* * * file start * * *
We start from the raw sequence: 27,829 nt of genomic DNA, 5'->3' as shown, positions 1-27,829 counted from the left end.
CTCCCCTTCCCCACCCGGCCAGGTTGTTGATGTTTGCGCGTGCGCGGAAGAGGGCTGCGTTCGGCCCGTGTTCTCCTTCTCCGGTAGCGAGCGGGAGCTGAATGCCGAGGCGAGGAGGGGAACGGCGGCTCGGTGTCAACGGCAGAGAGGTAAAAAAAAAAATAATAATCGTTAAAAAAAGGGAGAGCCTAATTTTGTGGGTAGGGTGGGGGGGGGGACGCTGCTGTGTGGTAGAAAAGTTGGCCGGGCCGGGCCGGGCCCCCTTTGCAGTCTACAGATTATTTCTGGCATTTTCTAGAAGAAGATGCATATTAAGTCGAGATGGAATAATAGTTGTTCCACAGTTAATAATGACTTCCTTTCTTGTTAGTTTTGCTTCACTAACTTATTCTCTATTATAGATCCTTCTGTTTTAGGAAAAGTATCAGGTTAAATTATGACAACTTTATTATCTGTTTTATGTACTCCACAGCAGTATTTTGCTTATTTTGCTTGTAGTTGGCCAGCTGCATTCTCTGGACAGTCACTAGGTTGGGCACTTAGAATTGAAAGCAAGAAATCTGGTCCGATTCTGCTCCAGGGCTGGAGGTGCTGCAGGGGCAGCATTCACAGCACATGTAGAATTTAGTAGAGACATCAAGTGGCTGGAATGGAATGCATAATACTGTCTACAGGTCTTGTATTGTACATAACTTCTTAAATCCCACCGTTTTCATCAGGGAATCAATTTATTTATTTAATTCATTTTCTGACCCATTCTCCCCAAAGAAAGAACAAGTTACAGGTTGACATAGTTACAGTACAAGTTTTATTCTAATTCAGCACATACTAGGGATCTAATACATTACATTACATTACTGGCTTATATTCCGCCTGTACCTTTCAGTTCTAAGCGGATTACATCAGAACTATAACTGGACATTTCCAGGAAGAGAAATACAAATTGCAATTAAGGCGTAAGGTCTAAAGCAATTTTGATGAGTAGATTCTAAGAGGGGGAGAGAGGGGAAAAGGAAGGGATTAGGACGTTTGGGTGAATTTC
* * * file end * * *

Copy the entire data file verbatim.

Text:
We start from the raw sequence: 27,829 nt of genomic DNA, 5'->3' as shown, positions 1-27,829 counted from the left end.
CTCCCCTTCCCCACCCGGCCAGGTTGTTGATGTTTGCGCGTGCGCGGAAGAGGGCTGCGTTCGGCCCGTGTTCTCCTTCTCCGGTAGCGAGCGGGAGCTGAATGCCGAGGCGAGGAGGGGAACGGCGGCTCGGTGTCAACGGCAGAGAGGTAAAAAAAAAAATAATAATCGTTAAAAAAAGGGAGAGCCTAATTTTGTGGGTAGGGTGGGGGGGGGGACGCTGCTGTGTGGTAGAAAAGTTGGCCGGGCCGGGCCGGGCCCCCTTTGCAGTCTACAGATTATTTCTGGCATTTTCTAGAAGAAGATGCATATTAAGTCGAGATGGAATAATAGTTGTTCCACAGTTAATAATGACTTCCTTTCTTGTTAGTTTTGCTTCACTAACTTATTCTCTATTATAGATCCTTCTGTTTTAGGAAAAGTATCAGGTTAAATTATGACAACTTTATTATCTGTTTTATGTACTCCACAGCAGTATTTTGCTTATTTTGCTTGTAGTTGGCCAGCTGCATTCTCTGGACAGTCACTAGGTTGGGCACTTAGAATTGAAAGCAAGAAATCTGGTCCGATTCTGCTCCAGGGCTGGAGGTGCTGCAGGGGCAGCATTCACAGCACATGTAGAATTTAGTAGAGACATCAAGTGGCTGGAATGGAATGCATAATACTGTCTACAGGTCTTGTATTGTACATAACTTCTTAAATCCCACCGTTTTCATCAGGGAATCAATTTATTTATTTAATTCATTTTCTGACCCATTCTCCCCAAAGAAAGAACAAGTTACAGGTTGACATAGTTACAGTACAAGTTTTATTCTAATTCAGCACATACTAGGGATCTAATACATTACATTACATTACTGGCTTATATTCCGCCTGTACCTTTCAGTTCTAAGCGGATTACATCAGAACTATAACTGGACATTTCCAGGAAGAGAAATACAAATTGCAATTAAGGCGTAAGGTCTAAAGCAATTTTGATGAGTAGATTCTAAGAGGGGGAGAGAGGGGAAAAGGAAGGGATTAGGACGTTTGGGTGAATTTC